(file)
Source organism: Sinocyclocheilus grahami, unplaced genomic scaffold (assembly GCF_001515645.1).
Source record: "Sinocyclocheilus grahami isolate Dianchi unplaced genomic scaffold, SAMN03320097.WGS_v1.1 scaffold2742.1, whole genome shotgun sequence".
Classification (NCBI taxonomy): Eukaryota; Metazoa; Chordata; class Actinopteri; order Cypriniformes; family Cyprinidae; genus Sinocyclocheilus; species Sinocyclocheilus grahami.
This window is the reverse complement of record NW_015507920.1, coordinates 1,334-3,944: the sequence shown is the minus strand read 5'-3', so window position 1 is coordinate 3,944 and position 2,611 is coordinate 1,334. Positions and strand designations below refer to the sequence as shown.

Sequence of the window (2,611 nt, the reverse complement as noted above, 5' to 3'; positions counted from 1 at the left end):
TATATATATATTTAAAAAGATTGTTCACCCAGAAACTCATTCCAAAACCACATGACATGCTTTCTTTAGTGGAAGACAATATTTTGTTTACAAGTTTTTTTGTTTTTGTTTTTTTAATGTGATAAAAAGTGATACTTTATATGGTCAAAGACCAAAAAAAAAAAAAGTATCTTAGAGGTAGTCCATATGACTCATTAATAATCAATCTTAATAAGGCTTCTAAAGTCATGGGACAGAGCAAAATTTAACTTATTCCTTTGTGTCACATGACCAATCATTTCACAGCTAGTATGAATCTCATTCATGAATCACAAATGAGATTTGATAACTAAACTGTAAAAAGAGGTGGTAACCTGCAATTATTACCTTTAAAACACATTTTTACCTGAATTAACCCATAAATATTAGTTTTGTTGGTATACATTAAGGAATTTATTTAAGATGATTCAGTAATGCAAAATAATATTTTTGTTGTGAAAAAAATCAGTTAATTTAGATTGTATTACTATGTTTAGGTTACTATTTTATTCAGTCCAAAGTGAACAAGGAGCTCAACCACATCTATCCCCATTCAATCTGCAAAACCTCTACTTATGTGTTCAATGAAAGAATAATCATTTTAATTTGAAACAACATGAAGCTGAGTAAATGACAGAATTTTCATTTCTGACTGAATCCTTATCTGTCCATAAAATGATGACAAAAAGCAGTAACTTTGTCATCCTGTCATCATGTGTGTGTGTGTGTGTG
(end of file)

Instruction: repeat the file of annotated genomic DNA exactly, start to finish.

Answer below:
Source organism: Sinocyclocheilus grahami, unplaced genomic scaffold (assembly GCF_001515645.1).
Source record: "Sinocyclocheilus grahami isolate Dianchi unplaced genomic scaffold, SAMN03320097.WGS_v1.1 scaffold2742.1, whole genome shotgun sequence".
Classification (NCBI taxonomy): Eukaryota; Metazoa; Chordata; class Actinopteri; order Cypriniformes; family Cyprinidae; genus Sinocyclocheilus; species Sinocyclocheilus grahami.
This window is the reverse complement of record NW_015507920.1, coordinates 1,334-3,944: the sequence shown is the minus strand read 5'-3', so window position 1 is coordinate 3,944 and position 2,611 is coordinate 1,334. Positions and strand designations below refer to the sequence as shown.

Sequence of the window (2,611 nt, the reverse complement as noted above, 5' to 3'; positions counted from 1 at the left end):
TATATATATATTTAAAAAGATTGTTCACCCAGAAACTCATTCCAAAACCACATGACATGCTTTCTTTAGTGGAAGACAATATTTTGTTTACAAGTTTTTTTGTTTTTGTTTTTTTAATGTGATAAAAAGTGATACTTTATATGGTCAAAGACCAAAAAAAAAAAAAGTATCTTAGAGGTAGTCCATATGACTCATTAATAATCAATCTTAATAAGGCTTCTAAAGTCATGGGACAGAGCAAAATTTAACTTATTCCTTTGTGTCACATGACCAATCATTTCACAGCTAGTATGAATCTCATTCATGAATCACAAATGAGATTTGATAACTAAACTGTAAAAAGAGGTGGTAACCTGCAATTATTACCTTTAAAACACATTTTTACCTGAATTAACCCATAAATATTAGTTTTGTTGGTATACATTAAGGAATTTATTTAAGATGATTCAGTAATGCAAAATAATATTTTTGTTGTGAAAAAAATCAGTTAATTTAGATTGTATTACTATGTTTAGGTTACTATTTTATTCAGTCCAAAGTGAACAAGGAGCTCAACCACATCTATCCCCATTCAATCTGCAAAACCTCTACTTATGTGTTCAATGAAAGAATAATCATTTTAATTTGAAACAACATGAAGCTGAGTAAATGACAGAATTTTCATTTCTGACTGAATCCTTATCTGTCCATAAAATGATGACAAAAAGCAGTAACTTTGTCATCCTGTCATCATGTGTGTGTGTGTGTGTG